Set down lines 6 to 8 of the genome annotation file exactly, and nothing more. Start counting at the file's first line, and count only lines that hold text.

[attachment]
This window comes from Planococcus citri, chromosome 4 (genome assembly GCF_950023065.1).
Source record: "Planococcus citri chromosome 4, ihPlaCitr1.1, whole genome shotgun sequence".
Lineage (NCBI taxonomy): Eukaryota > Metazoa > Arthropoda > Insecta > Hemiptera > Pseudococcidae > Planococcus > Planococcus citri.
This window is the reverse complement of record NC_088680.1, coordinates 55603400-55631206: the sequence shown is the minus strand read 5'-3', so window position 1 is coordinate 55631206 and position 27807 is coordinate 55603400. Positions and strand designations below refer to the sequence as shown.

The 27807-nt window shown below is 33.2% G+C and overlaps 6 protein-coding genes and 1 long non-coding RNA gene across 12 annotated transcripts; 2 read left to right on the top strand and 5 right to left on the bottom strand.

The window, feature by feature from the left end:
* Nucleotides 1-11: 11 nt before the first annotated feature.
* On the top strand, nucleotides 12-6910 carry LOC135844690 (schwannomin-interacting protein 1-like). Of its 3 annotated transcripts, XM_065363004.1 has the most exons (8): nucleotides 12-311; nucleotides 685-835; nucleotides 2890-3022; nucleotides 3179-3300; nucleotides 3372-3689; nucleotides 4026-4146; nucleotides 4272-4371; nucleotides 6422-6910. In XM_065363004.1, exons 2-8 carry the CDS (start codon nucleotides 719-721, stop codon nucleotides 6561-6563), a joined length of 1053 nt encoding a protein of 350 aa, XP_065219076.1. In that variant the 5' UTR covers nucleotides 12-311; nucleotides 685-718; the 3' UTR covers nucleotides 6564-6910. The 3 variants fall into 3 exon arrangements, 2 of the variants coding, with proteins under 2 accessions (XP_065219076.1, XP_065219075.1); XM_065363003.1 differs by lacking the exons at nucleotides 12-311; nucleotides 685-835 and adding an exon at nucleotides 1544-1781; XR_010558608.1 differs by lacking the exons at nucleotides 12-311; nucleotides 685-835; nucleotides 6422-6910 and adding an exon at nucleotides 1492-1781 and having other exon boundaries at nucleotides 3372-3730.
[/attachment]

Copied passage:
The window, feature by feature from the left end:
* Nucleotides 1-11: 11 nt before the first annotated feature.
* On the top strand, nucleotides 12-6910 carry LOC135844690 (schwannomin-interacting protein 1-like). Of its 3 annotated transcripts, XM_065363004.1 has the most exons (8): nucleotides 12-311; nucleotides 685-835; nucleotides 2890-3022; nucleotides 3179-3300; nucleotides 3372-3689; nucleotides 4026-4146; nucleotides 4272-4371; nucleotides 6422-6910. In XM_065363004.1, exons 2-8 carry the CDS (start codon nucleotides 719-721, stop codon nucleotides 6561-6563), a joined length of 1053 nt encoding a protein of 350 aa, XP_065219076.1. In that variant the 5' UTR covers nucleotides 12-311; nucleotides 685-718; the 3' UTR covers nucleotides 6564-6910. The 3 variants fall into 3 exon arrangements, 2 of the variants coding, with proteins under 2 accessions (XP_065219076.1, XP_065219075.1); XM_065363003.1 differs by lacking the exons at nucleotides 12-311; nucleotides 685-835 and adding an exon at nucleotides 1544-1781; XR_010558608.1 differs by lacking the exons at nucleotides 12-311; nucleotides 685-835; nucleotides 6422-6910 and adding an exon at nucleotides 1492-1781 and having other exon boundaries at nucleotides 3372-3730.